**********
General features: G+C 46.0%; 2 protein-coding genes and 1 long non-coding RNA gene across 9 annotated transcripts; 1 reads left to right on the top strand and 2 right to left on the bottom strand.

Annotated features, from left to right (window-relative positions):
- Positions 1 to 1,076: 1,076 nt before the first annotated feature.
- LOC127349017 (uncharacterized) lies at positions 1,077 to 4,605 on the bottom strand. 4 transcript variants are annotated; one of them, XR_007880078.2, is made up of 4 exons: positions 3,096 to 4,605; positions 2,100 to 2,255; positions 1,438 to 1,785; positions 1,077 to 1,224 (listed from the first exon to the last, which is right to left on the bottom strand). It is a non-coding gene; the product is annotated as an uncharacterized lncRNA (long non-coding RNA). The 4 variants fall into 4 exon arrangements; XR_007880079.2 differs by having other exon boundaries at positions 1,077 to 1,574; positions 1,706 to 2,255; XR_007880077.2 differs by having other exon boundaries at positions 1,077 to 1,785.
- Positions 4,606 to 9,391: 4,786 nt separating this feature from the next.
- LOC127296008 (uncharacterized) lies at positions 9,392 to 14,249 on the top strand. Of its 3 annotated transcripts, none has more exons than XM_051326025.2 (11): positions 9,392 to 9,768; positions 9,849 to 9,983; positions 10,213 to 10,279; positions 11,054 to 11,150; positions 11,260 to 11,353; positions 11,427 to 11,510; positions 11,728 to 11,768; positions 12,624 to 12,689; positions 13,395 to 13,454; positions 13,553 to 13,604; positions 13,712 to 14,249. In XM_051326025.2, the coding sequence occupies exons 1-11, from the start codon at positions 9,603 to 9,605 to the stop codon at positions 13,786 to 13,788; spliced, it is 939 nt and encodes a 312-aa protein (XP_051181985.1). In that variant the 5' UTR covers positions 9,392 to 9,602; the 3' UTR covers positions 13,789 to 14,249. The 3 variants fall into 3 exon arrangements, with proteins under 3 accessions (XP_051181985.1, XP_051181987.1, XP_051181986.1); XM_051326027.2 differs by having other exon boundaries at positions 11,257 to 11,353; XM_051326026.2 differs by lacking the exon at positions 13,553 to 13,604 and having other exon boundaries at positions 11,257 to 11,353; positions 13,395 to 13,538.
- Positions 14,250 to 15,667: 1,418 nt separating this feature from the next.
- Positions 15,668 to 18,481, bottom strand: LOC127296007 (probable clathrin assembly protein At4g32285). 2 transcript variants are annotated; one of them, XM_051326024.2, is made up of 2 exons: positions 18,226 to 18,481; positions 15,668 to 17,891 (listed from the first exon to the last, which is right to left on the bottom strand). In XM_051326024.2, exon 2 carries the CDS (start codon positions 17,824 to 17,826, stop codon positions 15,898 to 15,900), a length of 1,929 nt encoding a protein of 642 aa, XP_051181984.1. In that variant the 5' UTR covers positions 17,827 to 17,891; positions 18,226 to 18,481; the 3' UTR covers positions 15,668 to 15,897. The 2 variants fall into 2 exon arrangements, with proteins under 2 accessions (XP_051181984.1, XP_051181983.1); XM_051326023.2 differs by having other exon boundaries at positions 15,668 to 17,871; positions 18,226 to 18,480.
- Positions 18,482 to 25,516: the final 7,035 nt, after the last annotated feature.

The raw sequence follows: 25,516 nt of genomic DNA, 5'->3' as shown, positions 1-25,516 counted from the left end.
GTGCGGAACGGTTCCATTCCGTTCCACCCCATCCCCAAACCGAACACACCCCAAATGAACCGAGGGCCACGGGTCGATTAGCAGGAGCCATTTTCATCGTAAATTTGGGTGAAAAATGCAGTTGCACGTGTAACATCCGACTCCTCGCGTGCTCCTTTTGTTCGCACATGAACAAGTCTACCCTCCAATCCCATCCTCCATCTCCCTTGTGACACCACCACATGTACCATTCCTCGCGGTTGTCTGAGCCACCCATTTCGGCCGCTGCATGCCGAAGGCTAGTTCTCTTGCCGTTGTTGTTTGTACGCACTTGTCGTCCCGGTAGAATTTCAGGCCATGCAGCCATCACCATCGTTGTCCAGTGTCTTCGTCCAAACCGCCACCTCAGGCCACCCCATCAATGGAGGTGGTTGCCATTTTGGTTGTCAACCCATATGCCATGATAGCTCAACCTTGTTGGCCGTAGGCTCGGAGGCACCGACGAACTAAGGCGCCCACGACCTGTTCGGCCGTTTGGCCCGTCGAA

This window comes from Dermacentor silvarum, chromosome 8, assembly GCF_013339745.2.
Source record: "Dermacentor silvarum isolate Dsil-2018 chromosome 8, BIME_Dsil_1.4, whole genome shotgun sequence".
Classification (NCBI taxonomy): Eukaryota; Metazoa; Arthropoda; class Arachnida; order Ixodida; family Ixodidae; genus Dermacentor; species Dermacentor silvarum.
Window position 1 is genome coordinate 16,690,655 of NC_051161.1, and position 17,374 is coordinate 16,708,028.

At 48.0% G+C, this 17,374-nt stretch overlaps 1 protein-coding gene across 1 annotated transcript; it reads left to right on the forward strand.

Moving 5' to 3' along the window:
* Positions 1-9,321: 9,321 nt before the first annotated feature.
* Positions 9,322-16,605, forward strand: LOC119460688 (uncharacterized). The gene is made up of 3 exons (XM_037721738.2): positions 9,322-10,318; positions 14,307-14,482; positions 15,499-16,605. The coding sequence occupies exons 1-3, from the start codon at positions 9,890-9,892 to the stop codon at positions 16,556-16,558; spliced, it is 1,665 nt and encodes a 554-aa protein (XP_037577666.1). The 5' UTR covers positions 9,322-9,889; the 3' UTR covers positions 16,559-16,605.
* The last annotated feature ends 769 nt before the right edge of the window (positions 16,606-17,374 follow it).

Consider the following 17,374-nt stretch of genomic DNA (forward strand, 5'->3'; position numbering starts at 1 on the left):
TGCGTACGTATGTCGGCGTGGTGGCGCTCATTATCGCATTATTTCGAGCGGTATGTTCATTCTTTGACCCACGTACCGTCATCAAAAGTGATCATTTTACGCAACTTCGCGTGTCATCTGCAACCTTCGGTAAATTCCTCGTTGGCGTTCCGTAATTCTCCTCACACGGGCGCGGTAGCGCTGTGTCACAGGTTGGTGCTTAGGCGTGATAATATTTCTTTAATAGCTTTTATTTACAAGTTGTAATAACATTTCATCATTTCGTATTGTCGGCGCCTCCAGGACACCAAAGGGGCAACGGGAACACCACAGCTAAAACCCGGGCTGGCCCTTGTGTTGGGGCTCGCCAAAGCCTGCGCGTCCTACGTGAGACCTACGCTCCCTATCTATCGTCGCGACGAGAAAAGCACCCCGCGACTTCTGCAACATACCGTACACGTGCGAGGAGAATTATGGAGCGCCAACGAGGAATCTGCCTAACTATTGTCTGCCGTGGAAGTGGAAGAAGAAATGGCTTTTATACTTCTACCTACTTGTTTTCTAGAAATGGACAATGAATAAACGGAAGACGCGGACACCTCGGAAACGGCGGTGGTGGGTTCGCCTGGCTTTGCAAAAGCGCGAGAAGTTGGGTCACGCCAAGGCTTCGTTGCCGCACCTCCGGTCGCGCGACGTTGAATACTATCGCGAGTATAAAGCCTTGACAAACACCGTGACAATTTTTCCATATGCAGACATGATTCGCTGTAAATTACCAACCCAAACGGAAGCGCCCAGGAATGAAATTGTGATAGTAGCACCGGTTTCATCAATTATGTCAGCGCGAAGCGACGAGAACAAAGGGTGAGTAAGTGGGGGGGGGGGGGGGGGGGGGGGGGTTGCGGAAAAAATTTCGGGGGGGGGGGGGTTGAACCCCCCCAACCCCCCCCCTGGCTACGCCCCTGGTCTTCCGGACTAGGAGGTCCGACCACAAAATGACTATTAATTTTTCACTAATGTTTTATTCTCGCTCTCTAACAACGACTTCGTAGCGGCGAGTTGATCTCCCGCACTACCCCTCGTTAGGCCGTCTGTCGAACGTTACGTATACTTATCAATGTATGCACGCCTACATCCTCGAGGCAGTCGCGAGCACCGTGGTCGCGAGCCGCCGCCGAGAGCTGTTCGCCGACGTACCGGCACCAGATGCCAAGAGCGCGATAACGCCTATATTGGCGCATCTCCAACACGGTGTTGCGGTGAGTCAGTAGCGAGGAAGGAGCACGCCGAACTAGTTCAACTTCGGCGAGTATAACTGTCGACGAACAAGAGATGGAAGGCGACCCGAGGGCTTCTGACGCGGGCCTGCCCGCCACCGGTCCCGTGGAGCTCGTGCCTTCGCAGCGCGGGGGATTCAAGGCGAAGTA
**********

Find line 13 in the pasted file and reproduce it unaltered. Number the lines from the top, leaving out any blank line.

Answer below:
Source record: "Dermacentor silvarum isolate Dsil-2018 chromosome 8, BIME_Dsil_1.4, whole genome shotgun sequence".